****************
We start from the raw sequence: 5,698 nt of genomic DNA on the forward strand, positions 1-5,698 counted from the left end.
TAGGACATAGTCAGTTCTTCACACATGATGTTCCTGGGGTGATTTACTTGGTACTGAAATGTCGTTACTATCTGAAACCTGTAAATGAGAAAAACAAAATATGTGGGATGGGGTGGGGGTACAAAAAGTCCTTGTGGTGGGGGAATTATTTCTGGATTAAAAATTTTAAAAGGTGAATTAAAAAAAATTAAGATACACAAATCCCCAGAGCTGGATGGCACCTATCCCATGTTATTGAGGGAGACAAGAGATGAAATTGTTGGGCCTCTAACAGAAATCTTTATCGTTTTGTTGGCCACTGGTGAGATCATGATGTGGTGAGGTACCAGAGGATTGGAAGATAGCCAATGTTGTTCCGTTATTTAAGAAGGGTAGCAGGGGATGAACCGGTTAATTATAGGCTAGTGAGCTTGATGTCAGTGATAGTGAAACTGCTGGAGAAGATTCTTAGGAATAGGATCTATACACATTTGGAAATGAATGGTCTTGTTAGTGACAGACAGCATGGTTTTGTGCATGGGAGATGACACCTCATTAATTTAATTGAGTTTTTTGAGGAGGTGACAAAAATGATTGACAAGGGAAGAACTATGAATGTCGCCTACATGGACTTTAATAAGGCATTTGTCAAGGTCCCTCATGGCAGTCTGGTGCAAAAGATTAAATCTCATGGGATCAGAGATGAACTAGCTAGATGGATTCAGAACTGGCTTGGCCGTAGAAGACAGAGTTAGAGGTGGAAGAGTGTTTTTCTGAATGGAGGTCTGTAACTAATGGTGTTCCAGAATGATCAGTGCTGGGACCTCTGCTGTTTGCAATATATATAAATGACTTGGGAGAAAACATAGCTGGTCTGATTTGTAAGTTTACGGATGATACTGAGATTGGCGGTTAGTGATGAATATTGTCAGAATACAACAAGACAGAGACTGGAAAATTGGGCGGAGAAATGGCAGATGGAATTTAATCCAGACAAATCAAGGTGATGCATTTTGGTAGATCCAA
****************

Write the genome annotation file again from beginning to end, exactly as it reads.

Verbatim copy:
We start from the raw sequence: 5,698 nt of genomic DNA on the forward strand, positions 1-5,698 counted from the left end.
TAGGACATAGTCAGTTCTTCACACATGATGTTCCTGGGGTGATTTACTTGGTACTGAAATGTCGTTACTATCTGAAACCTGTAAATGAGAAAAACAAAATATGTGGGATGGGGTGGGGGTACAAAAAGTCCTTGTGGTGGGGGAATTATTTCTGGATTAAAAATTTTAAAAGGTGAATTAAAAAAAATTAAGATACACAAATCCCCAGAGCTGGATGGCACCTATCCCATGTTATTGAGGGAGACAAGAGATGAAATTGTTGGGCCTCTAACAGAAATCTTTATCGTTTTGTTGGCCACTGGTGAGATCATGATGTGGTGAGGTACCAGAGGATTGGAAGATAGCCAATGTTGTTCCGTTATTTAAGAAGGGTAGCAGGGGATGAACCGGTTAATTATAGGCTAGTGAGCTTGATGTCAGTGATAGTGAAACTGCTGGAGAAGATTCTTAGGAATAGGATCTATACACATTTGGAAATGAATGGTCTTGTTAGTGACAGACAGCATGGTTTTGTGCATGGGAGATGACACCTCATTAATTTAATTGAGTTTTTTGAGGAGGTGACAAAAATGATTGACAAGGGAAGAACTATGAATGTCGCCTACATGGACTTTAATAAGGCATTTGTCAAGGTCCCTCATGGCAGTCTGGTGCAAAAGATTAAATCTCATGGGATCAGAGATGAACTAGCTAGATGGATTCAGAACTGGCTTGGCCGTAGAAGACAGAGTTAGAGGTGGAAGAGTGTTTTTCTGAATGGAGGTCTGTAACTAATGGTGTTCCAGAATGATCAGTGCTGGGACCTCTGCTGTTTGCAATATATATAAATGACTTGGGAGAAAACATAGCTGGTCTGATTTGTAAGTTTACGGATGATACTGAGATTGGCGGTTAGTGATGAATATTGTCAGAATACAACAAGACAGAGACTGGAAAATTGGGCGGAGAAATGGCAGATGGAATTTAATCCAGACAAATCAAGGTGATGCATTTTGGTAGATCCAA